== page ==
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19 Responses to “How are Japanese houses?”

  1. megan July 9, 2009 at 4:30 pm #

    I stayed in a traditional style Japanese house in Utsunomiya for a few days with a host family. The layout of the first floor was something like this (Sorry about the bad picture; I made it quickly in paint):
    http://tinyurl.com/mutdgj

    Both bedrooms had tatami floors, as did the bedroom upstairs. The room I stayed in (the bedroom on the bottom by the hallway) had shoji on two walls (facing the hallways), and the other two were fusuma. There was also a closet built into one of the walls. I could post up some pictures if you'd like!

    There is a question mark on my drawing because I didn't see that part of the house (though I think there was another toilet there). Its where the grandparents live. That was one thing that was different–while the grandparents did live in the same house as the rest of the family, they never ate dinner with us or anything; I only say them outside in the mornings when they were working (agricultural work). Which makes me wonder if they had their own kitchen and such! Anyways, another thing that was quite different was that the toilet and bathtub were on separate floors.
    I enjoyed sleeping on a futon. I love how the comforters are big and fluffy. And even though I was very close to the floor, it was easy to turn off the light because of the long cord tied to the switch (it had a 5en coin on the end). šŸ™‚

    It was a very nice, and I enjoyed staying in a different kind of house.

    • kirin July 10, 2009 at 8:15 am #

      Thank you for the drawing, I can guess what it'd be like from your story.
      You really had a great experience in Japan! I think there are many people who travel in Japan, but not many would have experiences like you did. I think the house you stayed is connected with the grandparents' one, which means they have their own kitchen and other facilities.

      It's very natural that eldest son would invite wife to his house where his mother and father lives (family house). They live in the same house all together. This trend is very strong outside the city area, because it's our tradition. But in the city, people tend to live in a small house, and city people would not like sharing the living space with mother-in-law or father-in-law, wife would convince husband to have own home even if it's very tiny…Just like me, maybe? šŸ˜†

  2. Miss Ia July 9, 2009 at 5:51 pm #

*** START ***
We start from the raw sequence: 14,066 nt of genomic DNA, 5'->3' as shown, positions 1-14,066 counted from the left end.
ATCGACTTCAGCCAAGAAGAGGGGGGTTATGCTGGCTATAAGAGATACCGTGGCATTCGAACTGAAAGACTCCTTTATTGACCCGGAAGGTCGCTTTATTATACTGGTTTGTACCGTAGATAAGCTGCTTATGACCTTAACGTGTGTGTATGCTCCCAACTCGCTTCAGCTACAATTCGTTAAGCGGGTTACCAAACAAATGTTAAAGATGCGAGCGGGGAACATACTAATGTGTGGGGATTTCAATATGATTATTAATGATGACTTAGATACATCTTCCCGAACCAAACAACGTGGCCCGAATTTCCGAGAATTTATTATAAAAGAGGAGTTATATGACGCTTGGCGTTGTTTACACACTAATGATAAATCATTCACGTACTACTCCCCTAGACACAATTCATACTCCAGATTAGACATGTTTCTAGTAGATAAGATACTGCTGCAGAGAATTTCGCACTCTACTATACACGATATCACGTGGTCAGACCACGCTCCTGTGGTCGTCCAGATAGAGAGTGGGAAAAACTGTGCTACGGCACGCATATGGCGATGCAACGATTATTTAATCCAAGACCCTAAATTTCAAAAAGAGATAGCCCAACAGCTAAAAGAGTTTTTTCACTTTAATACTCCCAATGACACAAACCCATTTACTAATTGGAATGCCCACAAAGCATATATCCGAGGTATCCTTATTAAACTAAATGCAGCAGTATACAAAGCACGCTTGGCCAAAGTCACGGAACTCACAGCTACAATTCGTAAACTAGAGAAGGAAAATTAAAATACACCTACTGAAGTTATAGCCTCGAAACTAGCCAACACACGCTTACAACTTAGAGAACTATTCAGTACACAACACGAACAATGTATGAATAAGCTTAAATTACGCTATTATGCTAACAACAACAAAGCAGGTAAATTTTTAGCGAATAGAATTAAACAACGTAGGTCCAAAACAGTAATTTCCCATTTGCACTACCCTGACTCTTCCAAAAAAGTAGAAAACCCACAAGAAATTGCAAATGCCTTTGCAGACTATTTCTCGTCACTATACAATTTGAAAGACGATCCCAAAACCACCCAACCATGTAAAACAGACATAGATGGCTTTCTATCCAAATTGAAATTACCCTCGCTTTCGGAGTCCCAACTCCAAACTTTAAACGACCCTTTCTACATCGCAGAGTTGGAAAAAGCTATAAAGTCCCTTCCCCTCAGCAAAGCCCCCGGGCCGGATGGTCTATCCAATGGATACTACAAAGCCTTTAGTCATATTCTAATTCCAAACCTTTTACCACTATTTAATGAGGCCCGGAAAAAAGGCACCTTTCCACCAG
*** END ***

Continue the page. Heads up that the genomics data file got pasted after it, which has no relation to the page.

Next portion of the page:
Thank you for the introduction post, Kirin! It's so interesting how it all works. Here in the U.S., a studio sized place can be very small and also cost anywhere from 500-800 USD, so it's not really that different in pricing (at least in my area, in the midwest it's much more affordable but very inconvenient without a car). I'll definately keep reading!

    • kirin July 10, 2009 at 8:21 am #

      Thank you Ia, you suggested me this subject. Next time I'll introduce how we are coping with the limited space.
      Living in Tokyo or close to it allows us life without a car. Bus and trains come every 5 minutes or so, and they are well connected. I go to my train station either by bus or by bicycle and then 10 – 15 minutes later, I reach Shibuya, Tokyo…something like this. I don't have a car. I don't need it. šŸ™‚

  3. Rosa July 9, 2009 at 9:01 pm #

    Very interesting. I went to some of the home maker sites and I really like the Japanese houses. Very minimalist compared to the U.S. and a lot less space but it seems very functional.

    • kirin July 10, 2009 at 8:25 am #

      Thank you for your comment, Rosa.
      We cannot afford as big house as the U.S people have, but instead, we make use of functional equipment and storage. I'll introduce our ideas and good devices we make use of in our small houses some time later. Hope you like the post, too. Stay tuned! šŸ™‚

      • Rosa July 11, 2009 at 2:59 am #

        Great! That would be a great follow-up post for the Japanese houses post. Thanks! I will definitely stay tuned!

  4. Ivy July 10, 2009 at 2:13 am #

    Singapore is really expensive too. >.< But at least the houses aren't as small as the ones in Japan – although most of the new developments are starting to become that small. Ahh, I miss Canada's almost-unlimited supply of land!!!

    • kirin July 10, 2009 at 8:31 am #

      I have no image on Singapore, really nothing…so I need to visit you some day. šŸ˜‰
      I've visited Canada once, it was only Vancouver though, and I had the impression that the city was clean. I've never been to Toronto but from what you've mentioned so far in your blog, I already have good image against it.

  5. n a n d a July 11, 2009 at 1:51 am #

    nice post. have no idea that the prices are that high. no wonder why even in dorama the houses/apartments are so small.